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St Mark's closed as water again invades Venice, rain lashes Italy

Filippo MONTEFORTE with Charles ONIANS in Rome
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Churches, shops and homes have also been inundated in the city, a UNESCO World Heritage site

Venice's iconic St Mark's Square was ordered closed on Sunday as the historic city suffered its third major flooding in less than a week, while rain lashing the rest of Italy prompted warnings in Florence and Pisa.

Venice's latest "acqua alta", or high water, hit 150 centimetres (just under five feet) on Sunday, lower than Tuesday's 187 centimetres -- the highest level in half a century -- but still dangerous.

"The water has stopped rising," tweeted mayor Luigi Brugnaro, who has estimated damage so far from the invading salt water at over one billion euros (dollars).

"High of 150 centimetres... Venice is working to restart," Brugnaro said after the sea water swamped the already devastated city where authorities have declared a state of emergency.

High tides were forecast to reach a maximum of 110 centimetres for the coming days, giving the authorities and citizens the opportunity to assess the damage as shops and Saint Mark's Square reopened late Sunday.

To the south, Tuscany president Enrico Rossi tweeted a warning of a "flood wave" on the Arno and said boards were being installed on the swollen river's banks in Pisa "as a precautionary measure".

The Italian army tweeted photos of paratroopers helping to bolster river defences in Pisa, with authorities monitoring the same river in Florence after heavy rain made it rise dramatically overnight.

Flooding from the Arno devastated Renaissance jewel Florence in 1966, killing around 100 people and destroying thousands of priceless works of art. On Sunday, civil protection units in Florence advised citizens "not to stand near the Arno's riverbanks".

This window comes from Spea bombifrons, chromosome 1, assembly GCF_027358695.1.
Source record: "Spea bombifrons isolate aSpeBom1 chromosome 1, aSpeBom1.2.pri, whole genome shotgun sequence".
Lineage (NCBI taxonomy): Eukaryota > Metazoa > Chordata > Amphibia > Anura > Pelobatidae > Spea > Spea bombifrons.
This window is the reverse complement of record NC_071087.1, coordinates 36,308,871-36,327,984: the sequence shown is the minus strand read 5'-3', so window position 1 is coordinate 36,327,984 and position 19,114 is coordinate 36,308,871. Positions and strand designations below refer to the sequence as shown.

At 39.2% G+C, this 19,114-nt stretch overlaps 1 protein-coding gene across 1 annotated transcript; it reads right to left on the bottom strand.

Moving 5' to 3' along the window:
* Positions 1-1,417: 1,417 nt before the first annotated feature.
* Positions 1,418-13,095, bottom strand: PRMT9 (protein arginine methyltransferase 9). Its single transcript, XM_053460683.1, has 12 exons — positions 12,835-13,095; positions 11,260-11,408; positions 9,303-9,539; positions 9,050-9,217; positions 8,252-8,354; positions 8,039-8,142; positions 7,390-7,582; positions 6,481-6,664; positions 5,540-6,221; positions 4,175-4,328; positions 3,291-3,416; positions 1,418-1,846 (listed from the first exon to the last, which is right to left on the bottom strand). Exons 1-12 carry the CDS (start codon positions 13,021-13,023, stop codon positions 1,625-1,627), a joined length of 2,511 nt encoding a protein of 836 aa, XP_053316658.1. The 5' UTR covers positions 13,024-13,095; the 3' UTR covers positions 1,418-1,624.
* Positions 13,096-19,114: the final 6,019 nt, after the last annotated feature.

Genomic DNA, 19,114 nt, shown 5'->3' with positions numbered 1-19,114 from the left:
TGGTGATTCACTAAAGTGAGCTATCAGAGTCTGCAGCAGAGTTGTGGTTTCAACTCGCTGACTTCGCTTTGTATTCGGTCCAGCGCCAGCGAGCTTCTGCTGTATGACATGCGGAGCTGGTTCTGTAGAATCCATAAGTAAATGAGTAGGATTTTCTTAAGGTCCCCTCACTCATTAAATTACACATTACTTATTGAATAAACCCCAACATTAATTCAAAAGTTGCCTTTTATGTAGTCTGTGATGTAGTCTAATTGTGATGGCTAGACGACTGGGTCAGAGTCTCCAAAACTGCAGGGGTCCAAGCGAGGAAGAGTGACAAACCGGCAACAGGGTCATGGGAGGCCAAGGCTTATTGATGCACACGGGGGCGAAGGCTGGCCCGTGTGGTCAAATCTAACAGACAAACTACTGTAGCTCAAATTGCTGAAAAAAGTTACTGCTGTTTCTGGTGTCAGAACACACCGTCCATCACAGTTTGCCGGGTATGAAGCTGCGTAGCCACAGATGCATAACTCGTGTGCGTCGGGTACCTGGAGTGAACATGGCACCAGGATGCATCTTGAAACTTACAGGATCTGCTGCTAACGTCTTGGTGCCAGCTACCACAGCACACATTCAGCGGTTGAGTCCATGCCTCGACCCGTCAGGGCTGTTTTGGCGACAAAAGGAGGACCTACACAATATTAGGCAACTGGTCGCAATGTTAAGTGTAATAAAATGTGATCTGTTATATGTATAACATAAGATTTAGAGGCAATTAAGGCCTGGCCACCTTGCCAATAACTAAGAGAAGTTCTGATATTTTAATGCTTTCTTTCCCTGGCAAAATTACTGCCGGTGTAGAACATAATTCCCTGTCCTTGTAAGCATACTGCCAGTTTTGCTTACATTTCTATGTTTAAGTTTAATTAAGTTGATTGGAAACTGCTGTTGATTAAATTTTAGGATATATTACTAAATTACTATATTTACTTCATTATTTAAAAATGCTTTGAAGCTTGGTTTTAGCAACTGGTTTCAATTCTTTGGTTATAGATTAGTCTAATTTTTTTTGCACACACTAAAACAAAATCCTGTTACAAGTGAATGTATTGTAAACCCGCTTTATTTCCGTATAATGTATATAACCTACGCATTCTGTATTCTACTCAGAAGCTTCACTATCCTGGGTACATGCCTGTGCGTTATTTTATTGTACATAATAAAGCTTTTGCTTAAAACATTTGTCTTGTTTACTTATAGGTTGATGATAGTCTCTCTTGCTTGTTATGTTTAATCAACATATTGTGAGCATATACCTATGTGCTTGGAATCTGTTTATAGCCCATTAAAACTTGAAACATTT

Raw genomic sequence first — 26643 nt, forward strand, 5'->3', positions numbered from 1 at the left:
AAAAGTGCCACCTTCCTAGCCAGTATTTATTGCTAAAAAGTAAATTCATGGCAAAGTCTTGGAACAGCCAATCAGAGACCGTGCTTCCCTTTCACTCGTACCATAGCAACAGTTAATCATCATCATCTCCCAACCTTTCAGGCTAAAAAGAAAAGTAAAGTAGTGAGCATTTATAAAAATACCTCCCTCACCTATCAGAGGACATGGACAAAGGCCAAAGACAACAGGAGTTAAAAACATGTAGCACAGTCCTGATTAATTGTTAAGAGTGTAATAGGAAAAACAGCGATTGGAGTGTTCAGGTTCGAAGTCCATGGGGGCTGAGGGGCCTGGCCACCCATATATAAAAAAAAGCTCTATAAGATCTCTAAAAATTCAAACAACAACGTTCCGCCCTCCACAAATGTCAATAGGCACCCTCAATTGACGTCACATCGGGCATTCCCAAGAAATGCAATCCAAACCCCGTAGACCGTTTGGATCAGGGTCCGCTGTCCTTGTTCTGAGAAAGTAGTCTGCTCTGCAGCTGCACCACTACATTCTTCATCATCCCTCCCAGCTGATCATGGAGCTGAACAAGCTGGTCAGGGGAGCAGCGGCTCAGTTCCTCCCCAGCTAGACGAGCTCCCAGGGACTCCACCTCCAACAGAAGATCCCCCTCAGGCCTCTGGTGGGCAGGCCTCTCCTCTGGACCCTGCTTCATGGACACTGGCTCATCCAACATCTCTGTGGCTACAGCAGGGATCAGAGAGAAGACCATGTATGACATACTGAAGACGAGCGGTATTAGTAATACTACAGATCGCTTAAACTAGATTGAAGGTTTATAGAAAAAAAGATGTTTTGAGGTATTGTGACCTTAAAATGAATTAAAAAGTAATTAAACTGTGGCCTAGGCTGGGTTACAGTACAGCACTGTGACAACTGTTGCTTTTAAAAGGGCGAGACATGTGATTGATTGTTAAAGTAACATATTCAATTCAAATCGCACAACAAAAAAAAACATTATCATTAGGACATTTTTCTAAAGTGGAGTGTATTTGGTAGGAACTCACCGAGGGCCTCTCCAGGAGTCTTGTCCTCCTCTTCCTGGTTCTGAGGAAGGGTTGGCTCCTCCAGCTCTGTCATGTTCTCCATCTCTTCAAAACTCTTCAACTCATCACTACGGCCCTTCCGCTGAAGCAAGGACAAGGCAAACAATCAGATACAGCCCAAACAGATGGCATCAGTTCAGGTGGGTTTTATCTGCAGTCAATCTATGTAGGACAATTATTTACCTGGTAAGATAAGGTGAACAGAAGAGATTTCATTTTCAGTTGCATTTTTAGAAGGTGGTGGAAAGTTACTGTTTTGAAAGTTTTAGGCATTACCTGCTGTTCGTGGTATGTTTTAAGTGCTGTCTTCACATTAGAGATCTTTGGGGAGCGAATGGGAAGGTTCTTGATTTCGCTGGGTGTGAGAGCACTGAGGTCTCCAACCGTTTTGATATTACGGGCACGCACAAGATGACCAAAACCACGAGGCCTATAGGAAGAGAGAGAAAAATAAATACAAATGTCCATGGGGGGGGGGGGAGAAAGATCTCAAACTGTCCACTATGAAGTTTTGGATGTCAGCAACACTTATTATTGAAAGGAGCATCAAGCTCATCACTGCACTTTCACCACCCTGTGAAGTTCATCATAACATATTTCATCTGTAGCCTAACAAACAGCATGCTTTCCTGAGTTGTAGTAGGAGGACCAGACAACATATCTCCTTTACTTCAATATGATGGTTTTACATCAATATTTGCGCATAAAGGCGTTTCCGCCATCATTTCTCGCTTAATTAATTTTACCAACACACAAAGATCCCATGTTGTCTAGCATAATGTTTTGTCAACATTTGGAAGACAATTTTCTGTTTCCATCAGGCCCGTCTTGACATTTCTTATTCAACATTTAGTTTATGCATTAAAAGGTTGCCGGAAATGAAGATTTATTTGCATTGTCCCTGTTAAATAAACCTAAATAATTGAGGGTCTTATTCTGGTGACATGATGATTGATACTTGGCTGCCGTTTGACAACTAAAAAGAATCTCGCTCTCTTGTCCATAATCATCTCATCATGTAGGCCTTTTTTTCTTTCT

Firefighters tweeted footage of a hovercraft being deployed to rescue stranded citizens in southern Tuscany's Grossetano province.

- Brief respite -

St Mark's Square was already shut for several hours on Friday as strong storms and winds battered the region, leaving it submerged by sea surges.

Churches, shops and homes have also been inundated in the Renaissance city, a UNESCO World Heritage site.

A massive infrastructure project called MOSE has been under way since 2003 to protect the city, but the multi-billion euro project has been plagued by cost overruns, corruption scandals and delays.

"We weren't expecting the high waters to be so exceptionally high," said Guido Fulgenzi, who had planned to open his cafe on St Mark's square this week.

"We're paying the price" for the MOSE project not being completed, he said, sloshing around in his flooded kitchen and pointing to Tuesday's high water mark on the wall.

The crisis has prompted the government to release 20 million euros ($22 million) in funds to tackle the devastation.

Culture Minister Dario Franceschini has warned that the task of repairing the city, where more than 50 churches have suffered damage, will be huge.

- Hotel reservations cancelled -

Residents whose houses have been hit are eligible for up to 5,000 euros in immediate government aid, while restaurant and shop owners can receive up to 20,000 euros and apply for more later.

Most of the city's cash machines were no longer working, making life even more difficult for tourists and Venetians.

"We didn't expect there to be so much water, now we're soaked," said French tourist Magali Mariolou, visiting Venice for her wedding anniversary.

"We'll come back another year when it's a bit drier. The boots are heavy, they're full of water!"

Older residents who remember the infamous "acqua alta" of 1966, when the water rose to 1.94 metres, say they have not seen such frequent flooding before.

Hotels reported cancelled reservations, some as far ahead as December, following the widespread diffusion of images of Venice underwater.

Tuesday's high waters submerged around 80 percent of the city, officials said.

Many, including Venice's mayor, have blamed the disaster on global warming and warned that the country, which is prone to natural disasters, must wake up to the risks posed by ever more volatile seasons.

The Serenissima, as the floating city is called, is home to 50,000 residents but receives 36 million visitors each year.